Reduced business interest deduction: C+

The business interest deduction is partially undone, which is a step toward equal treatment of debt and equity. It’s not the right way of achieving that goal, but it does generate revenue to finance other pro-growth changes in the legislation.

Now let’s zoom out and grade the overall plan in terms of major fiscal and economic goals.

And you’ll see that all I’ve done is repeat exactly what I wrote about the House bill.

Restraining the growth of government: F

In my fantasy world, I want a return to the very small federal government created and envisioned by the Founding Fathers. In the real world, I simply hope for a modest bit of spending restraint. This legislation doesn’t even pretend to curtail the growth of government, which is unfortunate since some fiscal prudence (federal budget growing about 2 percent per year) would have allowed a very large tax cut while also balancing the budget within 10 years.

Collecting revenue in a less-destructive manner: B

This is a positive proposal. It will mean more jobs, increased competitiveness, and higher incomes. The wonks in Washington doubtlessly will debate whether these positive effects are small or large, but I’m not overly fixated on that issue. Yes, I think the growth effects will be significant, but I also realize that many other policies also determine economic performance. The most important thing to understand, thought is that even small increases in growth make a big difference over time.

Now let’s take a closer look at how the House and Senate plans differ.

The Tax Foundation put together a very helpful comparison. I’ve broken it into three parts so I can interject some final commentary.

For this first section, since I already gave my two cents about itemized deductions, I’ll simply observe that the Senate plan is slightly better on individual income tax rates.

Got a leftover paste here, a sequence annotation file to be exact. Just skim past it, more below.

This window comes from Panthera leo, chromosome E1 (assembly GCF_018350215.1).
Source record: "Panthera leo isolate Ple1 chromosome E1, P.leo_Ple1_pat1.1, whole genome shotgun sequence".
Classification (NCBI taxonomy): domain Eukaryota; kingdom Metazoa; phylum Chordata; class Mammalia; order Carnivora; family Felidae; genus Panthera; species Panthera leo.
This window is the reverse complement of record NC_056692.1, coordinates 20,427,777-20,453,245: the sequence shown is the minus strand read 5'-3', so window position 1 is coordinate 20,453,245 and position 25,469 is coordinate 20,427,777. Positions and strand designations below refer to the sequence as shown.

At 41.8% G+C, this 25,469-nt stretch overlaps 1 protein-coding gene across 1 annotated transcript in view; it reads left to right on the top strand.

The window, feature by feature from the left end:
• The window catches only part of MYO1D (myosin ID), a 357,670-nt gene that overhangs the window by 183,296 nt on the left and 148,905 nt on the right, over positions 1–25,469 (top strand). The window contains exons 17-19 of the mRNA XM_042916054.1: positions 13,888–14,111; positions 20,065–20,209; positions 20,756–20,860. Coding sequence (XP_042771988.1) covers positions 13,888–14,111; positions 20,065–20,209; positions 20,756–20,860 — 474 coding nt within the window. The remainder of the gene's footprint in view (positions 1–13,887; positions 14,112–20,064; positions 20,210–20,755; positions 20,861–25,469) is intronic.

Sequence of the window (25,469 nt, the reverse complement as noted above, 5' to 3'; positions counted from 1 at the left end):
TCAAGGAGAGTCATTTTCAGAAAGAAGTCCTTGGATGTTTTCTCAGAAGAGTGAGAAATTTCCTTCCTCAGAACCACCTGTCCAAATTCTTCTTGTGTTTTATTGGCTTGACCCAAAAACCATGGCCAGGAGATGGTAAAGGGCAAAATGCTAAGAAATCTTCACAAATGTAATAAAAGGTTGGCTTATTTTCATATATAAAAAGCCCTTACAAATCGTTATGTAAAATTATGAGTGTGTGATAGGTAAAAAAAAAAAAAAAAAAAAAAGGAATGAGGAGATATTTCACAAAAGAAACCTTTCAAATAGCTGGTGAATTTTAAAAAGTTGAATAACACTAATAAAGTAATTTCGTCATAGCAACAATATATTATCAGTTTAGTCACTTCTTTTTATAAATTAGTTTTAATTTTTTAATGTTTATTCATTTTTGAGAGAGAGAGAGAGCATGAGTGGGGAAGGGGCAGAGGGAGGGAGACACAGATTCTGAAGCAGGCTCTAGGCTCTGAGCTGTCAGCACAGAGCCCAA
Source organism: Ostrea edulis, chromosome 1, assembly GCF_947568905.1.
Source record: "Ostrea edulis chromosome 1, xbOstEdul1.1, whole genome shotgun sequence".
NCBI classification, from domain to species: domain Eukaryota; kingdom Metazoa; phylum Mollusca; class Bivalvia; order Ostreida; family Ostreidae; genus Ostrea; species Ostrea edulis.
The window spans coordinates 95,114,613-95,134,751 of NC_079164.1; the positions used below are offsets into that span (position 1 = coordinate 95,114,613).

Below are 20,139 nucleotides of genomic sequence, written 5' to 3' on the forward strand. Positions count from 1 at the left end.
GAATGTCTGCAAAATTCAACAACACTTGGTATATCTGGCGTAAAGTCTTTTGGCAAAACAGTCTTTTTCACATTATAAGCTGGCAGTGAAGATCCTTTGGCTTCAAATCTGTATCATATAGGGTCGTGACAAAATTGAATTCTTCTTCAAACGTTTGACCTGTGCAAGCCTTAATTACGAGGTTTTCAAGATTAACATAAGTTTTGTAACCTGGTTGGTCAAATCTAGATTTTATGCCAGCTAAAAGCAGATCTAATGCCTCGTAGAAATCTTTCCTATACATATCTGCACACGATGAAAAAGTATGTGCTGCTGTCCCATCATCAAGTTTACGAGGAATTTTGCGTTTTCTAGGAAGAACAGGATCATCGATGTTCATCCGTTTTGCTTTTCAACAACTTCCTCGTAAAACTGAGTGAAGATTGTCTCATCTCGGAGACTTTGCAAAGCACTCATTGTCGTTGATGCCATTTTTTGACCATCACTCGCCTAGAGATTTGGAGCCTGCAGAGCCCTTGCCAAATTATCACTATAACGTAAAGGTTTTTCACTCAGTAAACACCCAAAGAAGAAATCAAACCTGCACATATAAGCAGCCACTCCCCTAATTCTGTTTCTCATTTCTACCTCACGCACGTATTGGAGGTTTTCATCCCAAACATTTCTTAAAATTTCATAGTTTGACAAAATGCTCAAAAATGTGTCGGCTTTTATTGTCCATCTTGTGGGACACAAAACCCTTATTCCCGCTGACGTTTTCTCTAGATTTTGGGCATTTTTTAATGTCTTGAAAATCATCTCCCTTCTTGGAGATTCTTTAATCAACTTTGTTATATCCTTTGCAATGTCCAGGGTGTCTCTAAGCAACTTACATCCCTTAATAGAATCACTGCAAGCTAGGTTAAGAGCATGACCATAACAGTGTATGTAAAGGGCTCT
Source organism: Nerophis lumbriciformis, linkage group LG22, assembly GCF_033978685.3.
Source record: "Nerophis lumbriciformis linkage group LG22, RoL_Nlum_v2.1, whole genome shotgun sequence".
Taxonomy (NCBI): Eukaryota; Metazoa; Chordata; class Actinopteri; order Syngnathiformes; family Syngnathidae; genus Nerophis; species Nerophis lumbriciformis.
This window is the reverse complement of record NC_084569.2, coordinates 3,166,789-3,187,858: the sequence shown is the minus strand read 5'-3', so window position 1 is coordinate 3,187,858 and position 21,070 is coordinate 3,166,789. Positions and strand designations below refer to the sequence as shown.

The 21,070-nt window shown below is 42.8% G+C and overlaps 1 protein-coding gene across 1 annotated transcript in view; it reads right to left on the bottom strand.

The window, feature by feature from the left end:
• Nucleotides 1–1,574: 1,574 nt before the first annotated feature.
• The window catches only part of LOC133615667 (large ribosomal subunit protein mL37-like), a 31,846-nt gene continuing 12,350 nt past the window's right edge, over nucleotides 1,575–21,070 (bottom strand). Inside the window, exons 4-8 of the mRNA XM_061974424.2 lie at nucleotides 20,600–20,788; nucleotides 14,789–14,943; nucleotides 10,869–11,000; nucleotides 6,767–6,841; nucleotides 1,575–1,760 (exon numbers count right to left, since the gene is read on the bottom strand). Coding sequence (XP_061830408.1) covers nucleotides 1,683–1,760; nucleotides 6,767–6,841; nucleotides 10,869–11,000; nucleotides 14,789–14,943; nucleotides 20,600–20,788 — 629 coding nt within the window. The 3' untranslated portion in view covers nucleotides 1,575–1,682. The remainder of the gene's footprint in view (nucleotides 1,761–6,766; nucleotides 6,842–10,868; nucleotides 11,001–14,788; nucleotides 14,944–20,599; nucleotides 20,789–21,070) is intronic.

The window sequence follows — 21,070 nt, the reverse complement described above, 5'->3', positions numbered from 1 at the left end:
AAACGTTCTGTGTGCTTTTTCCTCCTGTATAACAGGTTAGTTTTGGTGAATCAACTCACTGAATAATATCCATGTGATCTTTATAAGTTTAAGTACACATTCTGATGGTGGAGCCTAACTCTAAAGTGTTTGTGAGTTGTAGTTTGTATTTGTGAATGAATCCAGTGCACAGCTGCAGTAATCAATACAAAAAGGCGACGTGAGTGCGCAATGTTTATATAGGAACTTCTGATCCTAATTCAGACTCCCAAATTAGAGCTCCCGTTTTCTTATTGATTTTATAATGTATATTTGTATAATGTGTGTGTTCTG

For this second section, I’ll merely note that the first provision is basically an attempt to give relief to small businesses that are subject to the individual income tax.

The provisions are complicated because it’s not easy to lower tax rates for “Schedule C” income in a way that doesn’t benefit taxpayers who aren’t perceived as being conventional small businesses.

For this final section, the part that’s disappointing to me is “international income.” Both the House and Senate adopt territorial taxation for businesses, which is very good.

But the congressional plans then claw back a bunch of money with OECD-style “base-erosion” policies and Obama-style global minimum taxes. It’s unclear if the net effect is modestly positive or modestly negative, but it’s not what many of us wanted when we pushed for territoriality.

I’ll close by noting that I’m actually pleasantly surprised by the two plans. Yes, I’m grading on a curve, but I had very low expectations this year. I basically hoped to get a lower corporate rate with a bit of window dressing.

And at one point we were actually forced to play defense because Republicans were looking at a very troubling proposal for a “border-adjusted tax.”

So even though I fantasize about a flat tax, I’m reasonably happy about where we are now.

The bottom line is that there’s now a good chance of getting legislation that drops the corporate rate to 20 percent while also eliminating the deduction for state and local income taxes. Those are two very good policies. And if we somehow get death tax repeal, that means three substantive, pro-growth reforms. Fingers crossed.

Written by
Contributing Economist

Daniel J. Mitchell is a Senior Fellow at the Cato Institute, and a top expert on tax reform and supply-side tax policy. Mitchell’s articles can be found in such publications as the Wall Street Journal, the New York Times, Investor’s Business Daily, and the Washington Times. He is the author of “The Flat Tax: Freedom, Fairness, Jobs, and Growth,” and co-author of “Global Tax Revolution: The Rise of Tax Competition and the Battle to Defend It.”